Steamboat Springs Well, I’ve done it. I’ve done gone and reached the end of my soccer coaching era in Steamboat.
With the end of the Steamboat Mountain Soccer Tournament on July 15, my daughter Casey, 9, officially has graduated from recreational soccer to competitive soccer. And that means she, and the rest of her teammates, need someone with a few more coaching credentials than I possess — perhaps someone whose career spanned more than playing for the Boulder High Bagels intramural team.
I knew this day was coming. I coached my daughter Brooke’s teams from age 5 to 10 before she, too, moved on to greener coaching pastures.
But it’s been a good run, even if it meant tying more shoelaces than teaching soccer skills. And the kids got better each year until they could juggle better than I could — more thanks to their growth spurts than any words of wisdom I imparted to them.
There are things I surely will miss. Like answering incessant questions about shirt, shorts and sock colors or coming home from a game with a pocketful of earrings, scrunchies and hair clips, begrudgingly taken off by the girls in front of the referee at midfield.
There no longer will be an array of lost water bottles to clutter our mudroom cubbies. No more losing program-issued soccer balls and sheepishly returning an empty net bag at season’s end. No more admonishing someone to stop blowing dandelions in the middle of a game or stopping games because of ladybugs. No more asking for team name ideas only to see 15 hands shoot up in the air with different suggestions. And no more having to settle for the less-than-intimidating “Pink Petunias,” only to face the “Annihilating Death Ninjas” in the first game of the season.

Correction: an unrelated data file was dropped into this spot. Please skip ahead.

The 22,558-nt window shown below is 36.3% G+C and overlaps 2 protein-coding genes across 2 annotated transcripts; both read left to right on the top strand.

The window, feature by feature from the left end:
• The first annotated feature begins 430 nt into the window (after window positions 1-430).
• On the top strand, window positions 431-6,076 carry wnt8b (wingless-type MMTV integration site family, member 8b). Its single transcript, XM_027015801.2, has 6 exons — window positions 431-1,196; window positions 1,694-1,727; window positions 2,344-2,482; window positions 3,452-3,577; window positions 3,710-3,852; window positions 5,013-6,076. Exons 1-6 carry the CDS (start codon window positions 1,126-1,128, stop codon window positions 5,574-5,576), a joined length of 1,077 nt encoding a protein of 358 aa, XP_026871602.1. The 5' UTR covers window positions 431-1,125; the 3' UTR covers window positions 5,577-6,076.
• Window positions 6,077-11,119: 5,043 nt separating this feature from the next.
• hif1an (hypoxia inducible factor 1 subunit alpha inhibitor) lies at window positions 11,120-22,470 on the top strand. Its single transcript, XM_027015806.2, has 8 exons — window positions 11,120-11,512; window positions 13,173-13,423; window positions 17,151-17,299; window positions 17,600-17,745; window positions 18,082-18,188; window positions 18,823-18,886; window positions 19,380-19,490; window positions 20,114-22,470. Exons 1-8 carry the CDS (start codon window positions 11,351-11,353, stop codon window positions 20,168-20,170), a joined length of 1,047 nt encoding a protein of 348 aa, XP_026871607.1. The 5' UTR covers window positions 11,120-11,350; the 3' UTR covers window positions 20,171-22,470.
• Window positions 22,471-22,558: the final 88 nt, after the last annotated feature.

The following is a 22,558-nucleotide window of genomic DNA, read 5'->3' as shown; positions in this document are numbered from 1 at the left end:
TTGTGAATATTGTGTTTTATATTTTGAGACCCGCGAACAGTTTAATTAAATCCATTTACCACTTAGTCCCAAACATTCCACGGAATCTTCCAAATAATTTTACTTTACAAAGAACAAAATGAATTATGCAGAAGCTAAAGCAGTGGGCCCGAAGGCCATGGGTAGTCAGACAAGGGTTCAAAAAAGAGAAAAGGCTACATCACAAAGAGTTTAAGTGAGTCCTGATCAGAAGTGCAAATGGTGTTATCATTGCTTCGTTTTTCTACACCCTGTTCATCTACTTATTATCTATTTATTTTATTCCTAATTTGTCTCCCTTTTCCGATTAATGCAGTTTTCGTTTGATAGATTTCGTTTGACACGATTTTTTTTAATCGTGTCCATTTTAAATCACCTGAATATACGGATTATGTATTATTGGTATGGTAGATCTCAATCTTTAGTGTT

There will be no more catching grief for showing up with a rubber band still around my pants leg from biking. No more balls disappearing down a flooded Spring Creek, prompting a safety talk from a firefighter who warned us not to retrieve them. No more bears disrupting practice. No more reprimanding my daughter and her friends when they showed up late the first time they walked from school to practice, unbeknownst to me stopping in the high school nurse’s office to treat a scraped knee.
No more studying the coach’s manual and improvising such skills-building games as Red Light/Green Light, Pac Man, Red Rover, Simon Says, Bombs Away and, the kids’ favorite, Cream the Coaches. No more four-count burpies, evoking actual burps, during warm-ups.
No more team cannonballs into the D-hole after a game. No more having only one practice on grass before the Grand Junction tournament, the rest coming on scoria-filled parking lots (Coach’s note: Bring more Band-Aids). No more trying in vain to remember who substituted for whom and when in a game (Coach’s hint: interchangeable wrist bands with positions written on them).
No more cringing at goal kicks, knowing the other team likely will pounce on them and score. No more getting trounced at tournaments, getting one shot off in three games only to see our kids still having the time of their lives. No more playing Sharks and Minnows in overly chlorinated hotel swimming pools while “resting up” for the next morning’s game. No more watching the girls come up with their own cheer and dance for the other team or basking in a lone tournament victory.
No more camping in Grand Junction, skateboarding with lacrosse sticks behind bikes, organizing the world’s biggest water fights and carbo-loading with s’mores.
Sure, I’ll still do some of these things in my continued role as a parent. But I’ll cheer on neutrally for “Steamboat” from the sidelines instead of calling out instructions.
As far as playing out-of-town teams, I hope my record doesn’t speak for itself. We got crushed by those who play year-round. But while my techniques might not follow the system that leads to a pro career, I like to think they instilled a love for the game, helped the kids work as a team and, above all, helped the girls have fun.
In a 10-year run, I learned more from them than they did from me, and I look forward to seeing them progress even further as the next group of coaches takes the reins. And girls, call me anytime if you’re still missing a scrunchie.
Eugene Buchanan is the magazines editor for the Steamboat Pilot & Today. He can be reached at 970-870-1376 or ebuchanan@SteamboatToday.com.